A genuine monk, like we encounter in the texts of the Holy Fathers and as we experience them in the persons of the Venerable Elders of our age, such as Saint Porphyrios of Kavsokalyva, and the contemporaries Elder Ieronymos of Simonopetra, Ephraim of Katounakia, Paisios the Athonite, Joseph the Hesychast, Philotheos of Paros, Amphilochios of Patmos, Iakovos of the Monastery of the Venerable David, as well as many other contemporary monks, who do not have on their forehead the sign of the Savior, who do not speak of themselves, nor present themselves, but disappear and only present Christ, these are soldiers of Christ, according to the expression of Basil the Great, and their offering is immeasurable.
They offer the service of prayer, they offer service to the brethren, they offer the safeguarding of doctrines, they offer to culture, they offer to the Church as well as to the nation. And the monastery in which a monk dwells is a mighty spiritual fortress. It is a bright beacon that illuminates man's passage to the Kingdom of Heaven. It is a place that preserves evangelical perfection, patristic thought and ecclesiastical experience, thus replicating the life of Christ.
In a genuine monk we encounter a prophet with the all the features of the Holy Prophets. They feature love towards God, zeal for the rights of God, a call to monastic life, repentance, and treatment of the passions.
In a monk we encounter the presence of an Apostle. In their heart is the desire to spread the message of the gospel, through mission and sacrifice. For the monk applies the word of the Apostle Paul: "Seek not your own, but that of others." And as the apostolic life is characterized by poverty, in the same way the life of a monk is characterized by the same virtue.
In a monk we encounter a Martyr of the Church. A monk fights for freedom from his passions and at the same time struggles to keep the Orthodox doctrines and mindset.
This offering of a monk is clearly recorded in the writings of Saint Silouan the Athonite:
"There are people who say that monks ought to be of some use in the world, and not eat bread they have not toiled for; but we have to understand the nature of a monk's service and the way in which he has to help the world. A monk is someone who prays for the whole world, who weeps for the whole world; and in this lies his main work. But who is it that constrains him to weep for the whole world? The Lord Jesus Christ, Son of God, incites him. He gives the monk the love of the Holy Spirit, and by virtue of this love the monk's heart forever sorrows over the people because not all men are saved. The Lord Himself so grieved over people that He gave Himself to death on the Cross. And the Mother of God bore in her heart a like sorrow for men. And she, like her beloved Son, desired with her whole heart the salvation of all. The same Holy Spirit the Lord gave to the Apostles, to our holy Fathers and to the pastors of the Church. This is how we serve the world. And this is why neither pastors of the Church nor monks should busy themselves with secular matters but should seek to be like the Mother of God, who in the Temple, in the 'Holy of Holies', day and night pondered the law of the Lord and continued in prayer for the people. It is not for the monk to serve the world with the work of his hands. That is the layman's business. The man who lives in the world prays little, whereas the monk prays constantly. Thanks to monks, prayer continues unceasing on earth, and the whole world profits, for through prayer the world continues to exist; but when prayer fails, the world will perish."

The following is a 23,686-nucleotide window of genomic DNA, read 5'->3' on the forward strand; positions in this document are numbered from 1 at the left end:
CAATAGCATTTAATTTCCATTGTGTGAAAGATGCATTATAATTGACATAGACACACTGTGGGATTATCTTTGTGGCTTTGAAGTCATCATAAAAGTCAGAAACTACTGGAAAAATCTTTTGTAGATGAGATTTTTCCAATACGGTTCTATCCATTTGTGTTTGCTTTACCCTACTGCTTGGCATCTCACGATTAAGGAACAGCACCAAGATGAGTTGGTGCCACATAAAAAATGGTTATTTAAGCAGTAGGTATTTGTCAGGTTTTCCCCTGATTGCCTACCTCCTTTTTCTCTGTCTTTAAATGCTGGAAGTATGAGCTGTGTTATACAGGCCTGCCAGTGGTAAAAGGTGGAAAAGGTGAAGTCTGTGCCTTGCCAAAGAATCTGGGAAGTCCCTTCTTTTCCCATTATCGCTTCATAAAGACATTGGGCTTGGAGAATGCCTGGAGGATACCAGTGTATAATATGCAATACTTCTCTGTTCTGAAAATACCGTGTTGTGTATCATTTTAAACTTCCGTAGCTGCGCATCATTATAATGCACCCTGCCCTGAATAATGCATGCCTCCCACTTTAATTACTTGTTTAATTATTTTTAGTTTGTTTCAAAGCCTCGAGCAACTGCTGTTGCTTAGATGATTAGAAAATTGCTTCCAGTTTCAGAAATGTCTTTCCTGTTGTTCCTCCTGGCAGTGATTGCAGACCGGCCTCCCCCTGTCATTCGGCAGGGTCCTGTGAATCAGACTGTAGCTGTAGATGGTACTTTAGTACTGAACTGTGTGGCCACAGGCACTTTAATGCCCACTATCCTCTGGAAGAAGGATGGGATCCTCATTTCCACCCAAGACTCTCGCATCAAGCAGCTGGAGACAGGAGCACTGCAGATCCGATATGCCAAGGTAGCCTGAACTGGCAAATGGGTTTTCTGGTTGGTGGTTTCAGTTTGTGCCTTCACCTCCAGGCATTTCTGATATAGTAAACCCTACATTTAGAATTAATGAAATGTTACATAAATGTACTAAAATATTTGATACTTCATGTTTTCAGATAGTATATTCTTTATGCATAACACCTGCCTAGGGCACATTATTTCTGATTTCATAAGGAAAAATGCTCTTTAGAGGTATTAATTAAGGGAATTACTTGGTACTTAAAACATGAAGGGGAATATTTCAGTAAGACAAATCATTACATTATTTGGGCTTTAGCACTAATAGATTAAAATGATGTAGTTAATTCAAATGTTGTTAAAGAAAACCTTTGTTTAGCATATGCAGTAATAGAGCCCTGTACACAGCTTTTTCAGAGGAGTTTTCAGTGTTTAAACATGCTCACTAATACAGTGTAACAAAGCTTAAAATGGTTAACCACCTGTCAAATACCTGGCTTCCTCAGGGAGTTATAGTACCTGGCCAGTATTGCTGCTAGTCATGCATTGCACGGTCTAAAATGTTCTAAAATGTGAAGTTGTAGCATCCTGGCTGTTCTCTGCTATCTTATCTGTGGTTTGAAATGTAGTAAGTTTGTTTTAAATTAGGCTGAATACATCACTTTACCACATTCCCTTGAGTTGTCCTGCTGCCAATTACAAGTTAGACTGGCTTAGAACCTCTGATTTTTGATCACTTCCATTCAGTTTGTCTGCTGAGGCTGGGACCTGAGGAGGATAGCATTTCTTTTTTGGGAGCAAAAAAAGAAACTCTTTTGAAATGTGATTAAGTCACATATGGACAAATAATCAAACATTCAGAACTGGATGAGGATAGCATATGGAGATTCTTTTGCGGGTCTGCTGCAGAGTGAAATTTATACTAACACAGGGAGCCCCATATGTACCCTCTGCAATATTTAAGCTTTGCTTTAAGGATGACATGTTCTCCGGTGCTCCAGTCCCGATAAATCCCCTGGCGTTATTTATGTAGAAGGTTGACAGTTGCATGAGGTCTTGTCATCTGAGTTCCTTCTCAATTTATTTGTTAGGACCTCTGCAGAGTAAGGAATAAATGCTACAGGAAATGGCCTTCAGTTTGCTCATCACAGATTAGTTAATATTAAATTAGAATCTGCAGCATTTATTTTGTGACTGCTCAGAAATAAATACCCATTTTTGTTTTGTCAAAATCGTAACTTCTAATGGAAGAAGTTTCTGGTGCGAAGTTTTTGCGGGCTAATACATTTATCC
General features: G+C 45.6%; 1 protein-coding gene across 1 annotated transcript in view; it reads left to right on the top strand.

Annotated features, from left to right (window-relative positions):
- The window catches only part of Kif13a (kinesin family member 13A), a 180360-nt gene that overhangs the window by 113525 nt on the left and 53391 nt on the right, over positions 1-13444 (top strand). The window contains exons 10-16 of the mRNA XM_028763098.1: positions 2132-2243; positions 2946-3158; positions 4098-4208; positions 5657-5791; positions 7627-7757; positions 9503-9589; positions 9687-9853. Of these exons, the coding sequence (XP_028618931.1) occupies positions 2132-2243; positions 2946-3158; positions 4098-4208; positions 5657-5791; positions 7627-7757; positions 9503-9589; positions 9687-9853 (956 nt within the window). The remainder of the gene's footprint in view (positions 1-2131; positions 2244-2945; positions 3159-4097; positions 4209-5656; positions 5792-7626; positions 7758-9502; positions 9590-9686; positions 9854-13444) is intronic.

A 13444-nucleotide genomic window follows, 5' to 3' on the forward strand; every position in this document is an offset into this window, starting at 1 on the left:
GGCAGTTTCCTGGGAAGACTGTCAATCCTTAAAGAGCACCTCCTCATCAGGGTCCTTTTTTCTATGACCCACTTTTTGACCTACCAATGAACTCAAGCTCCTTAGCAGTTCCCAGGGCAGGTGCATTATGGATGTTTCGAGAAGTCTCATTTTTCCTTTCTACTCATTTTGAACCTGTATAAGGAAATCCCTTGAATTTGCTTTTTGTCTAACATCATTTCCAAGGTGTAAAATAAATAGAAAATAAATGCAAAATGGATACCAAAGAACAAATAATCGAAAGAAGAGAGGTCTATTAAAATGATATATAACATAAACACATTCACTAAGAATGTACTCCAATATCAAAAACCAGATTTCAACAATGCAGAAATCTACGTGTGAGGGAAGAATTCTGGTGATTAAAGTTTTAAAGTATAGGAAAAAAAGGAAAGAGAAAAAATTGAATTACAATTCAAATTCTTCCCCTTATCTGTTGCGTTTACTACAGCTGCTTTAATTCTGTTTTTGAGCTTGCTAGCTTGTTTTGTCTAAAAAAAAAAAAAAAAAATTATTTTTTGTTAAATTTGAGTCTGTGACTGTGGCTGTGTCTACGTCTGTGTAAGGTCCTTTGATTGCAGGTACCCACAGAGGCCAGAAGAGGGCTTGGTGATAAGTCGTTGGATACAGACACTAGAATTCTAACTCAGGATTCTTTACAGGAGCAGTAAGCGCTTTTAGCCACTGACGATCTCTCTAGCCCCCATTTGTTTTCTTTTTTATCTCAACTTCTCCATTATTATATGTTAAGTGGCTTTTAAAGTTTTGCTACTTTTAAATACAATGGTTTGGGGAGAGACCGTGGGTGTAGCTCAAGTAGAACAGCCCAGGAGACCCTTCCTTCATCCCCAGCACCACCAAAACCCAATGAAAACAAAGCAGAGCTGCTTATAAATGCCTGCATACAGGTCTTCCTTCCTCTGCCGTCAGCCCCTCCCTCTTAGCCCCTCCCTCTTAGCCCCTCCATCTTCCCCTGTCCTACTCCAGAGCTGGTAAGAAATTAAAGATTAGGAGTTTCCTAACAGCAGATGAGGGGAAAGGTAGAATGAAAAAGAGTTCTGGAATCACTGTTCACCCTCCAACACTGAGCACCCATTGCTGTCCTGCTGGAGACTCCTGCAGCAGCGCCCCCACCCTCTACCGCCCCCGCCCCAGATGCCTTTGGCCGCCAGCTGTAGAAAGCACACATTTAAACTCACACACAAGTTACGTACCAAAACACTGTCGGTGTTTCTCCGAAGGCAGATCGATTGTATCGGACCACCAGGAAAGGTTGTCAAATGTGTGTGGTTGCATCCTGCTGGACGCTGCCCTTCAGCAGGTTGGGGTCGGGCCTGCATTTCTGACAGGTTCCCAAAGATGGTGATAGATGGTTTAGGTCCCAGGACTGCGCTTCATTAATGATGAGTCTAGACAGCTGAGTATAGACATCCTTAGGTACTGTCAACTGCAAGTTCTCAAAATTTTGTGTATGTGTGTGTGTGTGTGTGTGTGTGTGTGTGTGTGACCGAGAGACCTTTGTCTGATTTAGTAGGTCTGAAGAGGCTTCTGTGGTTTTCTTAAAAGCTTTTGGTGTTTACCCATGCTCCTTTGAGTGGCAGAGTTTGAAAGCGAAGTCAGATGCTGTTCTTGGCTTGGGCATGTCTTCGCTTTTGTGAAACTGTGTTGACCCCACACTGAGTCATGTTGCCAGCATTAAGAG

"Full of wonder are the Athonite Fathers, known and unknown, hierarchs and venerables, martyrs and God-bearing ascetics, intercede to the Lord on our behalf."
Source: Translated by John Sanidopoulos.